The Ash effect Patients often bring images of Bollywood stars to get body parts modelled on them

There are those who want to be plastic brides or grooms, others who want to match their partners’ bodies and some who just want plasticity for themselves. Many young couples vie to ‘improve’ their partner’s appearance and are heavily targeted in newspaper advertisements around Valentine’s Day.

Raipur’s concerns echo out endlessly through India’s B-towns. At Dehradun’s Ashirwad Hospital, Dr Rakesh Kalra neatly classifies his plastic patients into three types:

1) Boys and girls arriving at marriageable age.

2) 40-50-year-olds trying to switch jobs and compete with younger peers in interviews.

3) Post 50-year-olds anxious about occasions like a college reunion or a silver wedding anniversary.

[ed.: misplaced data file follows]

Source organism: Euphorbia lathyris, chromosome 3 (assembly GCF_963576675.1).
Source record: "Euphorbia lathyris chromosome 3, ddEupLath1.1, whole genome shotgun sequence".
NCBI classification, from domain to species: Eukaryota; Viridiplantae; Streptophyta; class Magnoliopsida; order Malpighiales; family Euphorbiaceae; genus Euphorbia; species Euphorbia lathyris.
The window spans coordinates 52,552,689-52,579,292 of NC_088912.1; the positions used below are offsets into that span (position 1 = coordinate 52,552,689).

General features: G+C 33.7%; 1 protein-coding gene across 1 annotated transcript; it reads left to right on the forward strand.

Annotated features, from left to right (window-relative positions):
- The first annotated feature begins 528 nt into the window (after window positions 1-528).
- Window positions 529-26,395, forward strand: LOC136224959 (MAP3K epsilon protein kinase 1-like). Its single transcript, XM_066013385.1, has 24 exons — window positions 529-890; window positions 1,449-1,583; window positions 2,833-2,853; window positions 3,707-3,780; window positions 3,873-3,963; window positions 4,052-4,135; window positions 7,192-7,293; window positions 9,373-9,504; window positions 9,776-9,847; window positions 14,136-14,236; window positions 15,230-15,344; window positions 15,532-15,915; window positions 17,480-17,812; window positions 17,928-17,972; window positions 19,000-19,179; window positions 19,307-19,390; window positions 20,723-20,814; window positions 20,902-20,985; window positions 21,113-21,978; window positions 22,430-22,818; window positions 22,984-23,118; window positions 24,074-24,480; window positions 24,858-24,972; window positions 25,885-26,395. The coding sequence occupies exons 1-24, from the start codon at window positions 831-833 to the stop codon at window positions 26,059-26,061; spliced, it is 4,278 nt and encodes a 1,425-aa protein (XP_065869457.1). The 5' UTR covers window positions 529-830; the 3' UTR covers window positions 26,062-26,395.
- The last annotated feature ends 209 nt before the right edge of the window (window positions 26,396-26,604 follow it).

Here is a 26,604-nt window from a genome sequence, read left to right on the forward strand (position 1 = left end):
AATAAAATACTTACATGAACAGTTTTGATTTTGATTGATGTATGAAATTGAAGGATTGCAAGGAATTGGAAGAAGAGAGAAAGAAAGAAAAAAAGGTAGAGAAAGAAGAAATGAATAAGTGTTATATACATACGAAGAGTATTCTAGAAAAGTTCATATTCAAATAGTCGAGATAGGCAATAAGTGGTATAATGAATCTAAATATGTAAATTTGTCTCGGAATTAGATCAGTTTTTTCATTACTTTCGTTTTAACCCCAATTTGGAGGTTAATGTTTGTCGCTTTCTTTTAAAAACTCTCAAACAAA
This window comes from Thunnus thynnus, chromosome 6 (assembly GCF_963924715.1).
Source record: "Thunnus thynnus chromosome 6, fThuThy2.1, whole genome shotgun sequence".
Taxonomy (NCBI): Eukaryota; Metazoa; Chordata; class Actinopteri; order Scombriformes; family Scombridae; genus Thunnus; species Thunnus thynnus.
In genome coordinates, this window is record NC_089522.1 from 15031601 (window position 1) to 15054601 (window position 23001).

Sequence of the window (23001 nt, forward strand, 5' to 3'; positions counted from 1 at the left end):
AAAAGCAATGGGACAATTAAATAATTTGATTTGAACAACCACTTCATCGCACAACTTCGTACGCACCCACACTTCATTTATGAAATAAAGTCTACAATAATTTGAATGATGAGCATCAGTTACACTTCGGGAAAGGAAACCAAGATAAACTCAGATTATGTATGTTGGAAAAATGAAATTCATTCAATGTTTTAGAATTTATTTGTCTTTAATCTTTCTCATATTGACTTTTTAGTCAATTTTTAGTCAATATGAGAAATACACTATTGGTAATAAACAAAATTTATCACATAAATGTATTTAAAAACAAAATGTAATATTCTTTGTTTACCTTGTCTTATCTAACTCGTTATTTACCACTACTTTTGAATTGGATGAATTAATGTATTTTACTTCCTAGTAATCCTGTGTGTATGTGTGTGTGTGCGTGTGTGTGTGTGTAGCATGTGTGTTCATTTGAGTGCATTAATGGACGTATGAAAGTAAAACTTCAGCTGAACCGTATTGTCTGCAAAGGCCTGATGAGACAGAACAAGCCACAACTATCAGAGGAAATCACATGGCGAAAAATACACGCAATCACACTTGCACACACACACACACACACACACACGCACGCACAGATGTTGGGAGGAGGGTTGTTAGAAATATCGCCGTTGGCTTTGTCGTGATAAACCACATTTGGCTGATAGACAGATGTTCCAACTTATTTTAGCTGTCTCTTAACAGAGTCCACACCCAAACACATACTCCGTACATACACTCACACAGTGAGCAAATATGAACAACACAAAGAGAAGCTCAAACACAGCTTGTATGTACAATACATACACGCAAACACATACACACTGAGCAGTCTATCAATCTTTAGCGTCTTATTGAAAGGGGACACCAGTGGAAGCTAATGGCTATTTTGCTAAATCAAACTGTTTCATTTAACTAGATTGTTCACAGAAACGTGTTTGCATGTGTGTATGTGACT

Age is no longer a deterrent to obsessing about your appearance. This plastic world sneers at the idea that ‘after marriage you can let yourself go’. Whether anxious about cheating spouses or simply because they now have enough time and money to fret over their bodies, married women of all ages frequent Dr Kalda’s clinic.

Ankita Dube, 43, wife of a paediatrician, first visited Dr Kalda’s clinic in Raipur for a fairness chemical peel for her daughter’s wedding. Among other things, she’d revealed her anxiety to Dr Kalda that she suspected her husband of cheating on her. The doctor had suggested breast implants to counter this threat, and so there followed a second visit where she went from 34 B to 36 C.

A month after the surgery, now that the scars have begun to heal, Dube is both coy and excited on the phone: “People are looking at me differently. I was afraid of the risk. I hadn’t told my husband that I sold a pair of gold bangles to get the surgery. But now he doesn’t want to leave my side. That’s not a big price to pay for a loyal husband. You know what men are like,” she adds with a giggle, “it’s difficult to keep them interested.” As he watched Dube leave his office, Dr Kalda said with an indulgent smile, “Sometimes I get the feeling that some women are here because they got bored of visiting parlours and spas.”